Tuesday, 15 July 2014
Distance 29 km
Duration 5 hours 45 minutes
Ascent 17 m, descent 23 m
Map 139 of the
It was a clear morning as we ate our obligatory bowls of muesli and we felt hopeful about the day ahead – at least the hated Bastille Day was over.
The sun was creeping across the roof of the halle and gilding the front of the church with its endearing mixture of Romanesque and Eastern styles.
According to our map, there was a footpath through the grounds of the château that would let us rejoin the GR48 further downstream.
We snooped about behind the church and along the wall nearby but could not find a way through, so we went out to the main road (the D910) to look for an entrance there, and we found one.
Unfortunately it was defended by tall metal gates and there was a notice about the hours and prices of visits – not quite what we had in mind.
The château itself was hidden from view, but across the highway were two huge, impressive buildings, one carrying the title “Poste aux Chevaux”, evidently the stables attached to the château.
For want of a better idea, we kept going along the side of the highway, looking for a gap in the perimeter wall (which we never found) and soon we had gone so far that we could not bring ourselves to turn back.
Luckily there was a quiet side road that went under the railway line and then parallel to it as far as Port-de-Piles.
Here we joined the highway and crossed the Creuse river, which was almost at its final dissolution into the Vienne.
Among the first houses of la Celle-St-Avant we saw what looked like a bar but it was only a restaurant, closed at this time of day. We had not had any coffee (and precious little food) since the previous morning and were feeling the need of it.
Then we saw a sign to the Hotel de la Gare and turned off hopefully, but it too was closed. We rattled the door and a dog came and barked at us through the glass. Back on the highway, we trudged uphill for about a kilometre, which was tiresome, but it was a fine straight stretch of road lined with plane trees, and there was a cycle path beside it for us to walk on.
Eventually we saw what we were looking for – an open bar. It was actually an enormous truckie’s restaurant and hotel, with a gravel forecourt containing a dozen lorries, whose drivers were all inside finishing their breakfast.
As the barman did not have croissants, Keith nobly volunteered to walk up to the boulangerie. He was away a long time, as it was much further that he thought, beyond the church, but the pastries that he brought back were exceptionally good and we sat outside relishing them with cups of strong, hot coffee (we had to ask to have the milk heated – that is a useful French phrase to know, if you like white coffee).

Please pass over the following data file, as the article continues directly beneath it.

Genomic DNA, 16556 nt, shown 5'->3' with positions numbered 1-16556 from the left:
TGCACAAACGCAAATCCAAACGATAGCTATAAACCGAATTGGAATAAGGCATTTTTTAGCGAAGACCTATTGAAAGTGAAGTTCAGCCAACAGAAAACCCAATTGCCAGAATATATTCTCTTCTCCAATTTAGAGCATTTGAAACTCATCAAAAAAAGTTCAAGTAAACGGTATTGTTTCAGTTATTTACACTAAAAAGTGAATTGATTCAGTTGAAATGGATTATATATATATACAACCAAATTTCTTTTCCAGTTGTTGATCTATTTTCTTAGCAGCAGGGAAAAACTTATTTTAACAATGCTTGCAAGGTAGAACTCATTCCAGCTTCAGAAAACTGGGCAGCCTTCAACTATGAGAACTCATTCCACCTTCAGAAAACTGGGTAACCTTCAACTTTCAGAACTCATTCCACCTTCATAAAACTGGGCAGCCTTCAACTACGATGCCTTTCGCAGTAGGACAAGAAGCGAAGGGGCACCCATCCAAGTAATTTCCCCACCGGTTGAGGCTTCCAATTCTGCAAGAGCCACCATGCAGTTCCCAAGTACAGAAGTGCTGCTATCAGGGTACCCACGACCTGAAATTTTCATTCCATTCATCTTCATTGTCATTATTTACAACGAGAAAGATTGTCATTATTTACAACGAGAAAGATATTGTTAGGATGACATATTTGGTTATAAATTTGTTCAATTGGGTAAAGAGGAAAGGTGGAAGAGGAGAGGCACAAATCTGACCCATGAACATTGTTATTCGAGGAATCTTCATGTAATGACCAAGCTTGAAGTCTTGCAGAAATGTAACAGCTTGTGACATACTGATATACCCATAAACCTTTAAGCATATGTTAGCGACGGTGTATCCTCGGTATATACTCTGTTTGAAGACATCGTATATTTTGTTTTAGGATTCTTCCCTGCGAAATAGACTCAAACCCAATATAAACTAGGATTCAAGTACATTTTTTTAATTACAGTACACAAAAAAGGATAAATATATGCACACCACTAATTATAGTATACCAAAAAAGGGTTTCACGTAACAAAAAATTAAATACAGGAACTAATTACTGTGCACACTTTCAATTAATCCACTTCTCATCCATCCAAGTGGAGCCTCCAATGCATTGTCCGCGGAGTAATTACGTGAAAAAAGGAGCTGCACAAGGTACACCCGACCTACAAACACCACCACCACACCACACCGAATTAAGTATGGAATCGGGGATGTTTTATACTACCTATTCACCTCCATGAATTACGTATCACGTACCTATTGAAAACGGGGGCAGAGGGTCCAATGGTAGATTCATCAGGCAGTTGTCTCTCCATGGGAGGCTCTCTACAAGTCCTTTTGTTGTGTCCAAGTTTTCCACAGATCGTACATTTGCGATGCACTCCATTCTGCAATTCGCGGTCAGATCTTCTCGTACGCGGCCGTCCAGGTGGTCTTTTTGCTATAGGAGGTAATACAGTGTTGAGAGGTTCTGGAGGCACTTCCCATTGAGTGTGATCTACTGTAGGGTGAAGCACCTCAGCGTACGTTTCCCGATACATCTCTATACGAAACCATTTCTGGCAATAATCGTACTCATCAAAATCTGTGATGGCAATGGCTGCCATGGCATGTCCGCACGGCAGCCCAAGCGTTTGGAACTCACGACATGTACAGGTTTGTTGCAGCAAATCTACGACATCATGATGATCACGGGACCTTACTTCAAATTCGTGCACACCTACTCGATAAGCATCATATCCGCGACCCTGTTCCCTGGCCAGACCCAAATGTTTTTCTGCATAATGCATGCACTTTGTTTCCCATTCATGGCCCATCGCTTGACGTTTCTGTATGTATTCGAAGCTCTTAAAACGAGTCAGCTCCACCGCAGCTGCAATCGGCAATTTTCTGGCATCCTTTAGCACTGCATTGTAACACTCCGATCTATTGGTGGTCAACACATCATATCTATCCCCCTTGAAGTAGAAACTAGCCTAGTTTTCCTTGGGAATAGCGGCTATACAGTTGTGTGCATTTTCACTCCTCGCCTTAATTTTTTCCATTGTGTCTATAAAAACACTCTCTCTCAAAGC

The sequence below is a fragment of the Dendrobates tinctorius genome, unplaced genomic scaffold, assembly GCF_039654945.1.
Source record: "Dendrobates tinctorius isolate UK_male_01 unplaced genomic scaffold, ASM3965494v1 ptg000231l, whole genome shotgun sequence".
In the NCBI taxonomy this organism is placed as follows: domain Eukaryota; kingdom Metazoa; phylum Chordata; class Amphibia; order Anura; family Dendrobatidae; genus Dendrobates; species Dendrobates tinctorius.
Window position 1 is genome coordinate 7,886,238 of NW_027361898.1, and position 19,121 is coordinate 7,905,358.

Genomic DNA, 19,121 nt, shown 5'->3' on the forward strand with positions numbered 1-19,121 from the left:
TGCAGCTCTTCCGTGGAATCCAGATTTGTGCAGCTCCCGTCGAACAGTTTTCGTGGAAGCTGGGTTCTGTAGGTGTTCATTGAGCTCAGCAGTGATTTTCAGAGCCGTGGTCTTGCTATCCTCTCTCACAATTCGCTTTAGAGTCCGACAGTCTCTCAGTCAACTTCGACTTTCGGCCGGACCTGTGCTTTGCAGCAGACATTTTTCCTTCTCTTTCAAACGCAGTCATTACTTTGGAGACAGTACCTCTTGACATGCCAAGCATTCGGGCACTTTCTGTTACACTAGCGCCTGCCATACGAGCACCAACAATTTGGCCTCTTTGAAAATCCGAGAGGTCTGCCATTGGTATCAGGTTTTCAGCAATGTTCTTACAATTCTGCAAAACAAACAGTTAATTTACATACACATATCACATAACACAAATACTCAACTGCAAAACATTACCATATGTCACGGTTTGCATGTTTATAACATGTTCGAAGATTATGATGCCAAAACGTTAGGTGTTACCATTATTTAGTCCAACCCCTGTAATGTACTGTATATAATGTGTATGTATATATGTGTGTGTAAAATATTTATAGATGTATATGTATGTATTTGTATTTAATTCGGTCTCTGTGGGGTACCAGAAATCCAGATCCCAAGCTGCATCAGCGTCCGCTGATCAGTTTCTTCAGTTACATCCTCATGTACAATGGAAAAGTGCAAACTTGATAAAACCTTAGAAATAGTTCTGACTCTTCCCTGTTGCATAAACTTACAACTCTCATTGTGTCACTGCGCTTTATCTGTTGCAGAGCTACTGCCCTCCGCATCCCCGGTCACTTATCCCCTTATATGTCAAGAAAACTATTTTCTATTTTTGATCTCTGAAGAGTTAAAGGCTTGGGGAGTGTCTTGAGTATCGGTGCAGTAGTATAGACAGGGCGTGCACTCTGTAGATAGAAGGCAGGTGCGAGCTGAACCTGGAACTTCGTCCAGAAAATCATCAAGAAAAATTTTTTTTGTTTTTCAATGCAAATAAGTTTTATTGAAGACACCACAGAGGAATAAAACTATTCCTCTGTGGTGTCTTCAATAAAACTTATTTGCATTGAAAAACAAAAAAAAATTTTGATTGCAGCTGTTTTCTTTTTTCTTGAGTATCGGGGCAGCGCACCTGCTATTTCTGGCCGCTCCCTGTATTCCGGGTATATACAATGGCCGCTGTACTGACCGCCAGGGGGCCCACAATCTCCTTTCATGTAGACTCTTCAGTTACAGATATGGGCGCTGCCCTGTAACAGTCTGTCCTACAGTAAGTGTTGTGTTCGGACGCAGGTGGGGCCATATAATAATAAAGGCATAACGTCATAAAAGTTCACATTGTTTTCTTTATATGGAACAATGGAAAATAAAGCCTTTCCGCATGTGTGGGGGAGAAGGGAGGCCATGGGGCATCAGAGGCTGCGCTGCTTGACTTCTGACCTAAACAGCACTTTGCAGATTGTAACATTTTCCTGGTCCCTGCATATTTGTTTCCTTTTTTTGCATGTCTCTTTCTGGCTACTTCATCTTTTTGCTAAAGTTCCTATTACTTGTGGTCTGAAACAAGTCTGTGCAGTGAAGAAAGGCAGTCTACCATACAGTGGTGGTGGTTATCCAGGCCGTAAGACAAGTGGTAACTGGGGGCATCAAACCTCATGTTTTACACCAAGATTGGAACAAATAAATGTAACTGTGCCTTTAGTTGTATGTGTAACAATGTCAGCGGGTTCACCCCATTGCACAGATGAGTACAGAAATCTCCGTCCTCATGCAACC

As we sat at our ease, we saw a woman wearing a pack, emerging from a house across the road and setting off down the highway in the general direction of Compostela (we assumed she was walking the Way of Tours). She was the only walker we had seen since Gramat, almost three weeks ago.
One by one the big trucks rolled away, and we did the same, feeling much better than when we had arrived. We went up the highway a bit and turned off on the D109. It was a modest little road lined with various hedges, walls and copses that softened the flat acres of cropland behind.
There were scattered houses, some with vegetable gardens that I looked at with envy. The road dipped under the TGV line and then followed along beside the local railway until we reached the autoroute (the A10), where there were gigantic new works in progress.
After that we came out into a treeless plain of wheatfields and took the turn-off into the village of Nouâtre.
There was some sort of army barracks at the edge of town, promising well for at least a bar in the village, but despite the many prosperous looking houses, the only shops in the place were a pharmacy and a “Country’s Grill”, which naturally was closed. This was the village that we had been relying on for our second breakfast, if we had been able to follow our intended route this morning.
We still had hopes as we crossed the bridge, as there seemed to be café-like buildings on the other side, but we were disappointed. There was nothing for it but to keep going along the river road, which was pretty enough.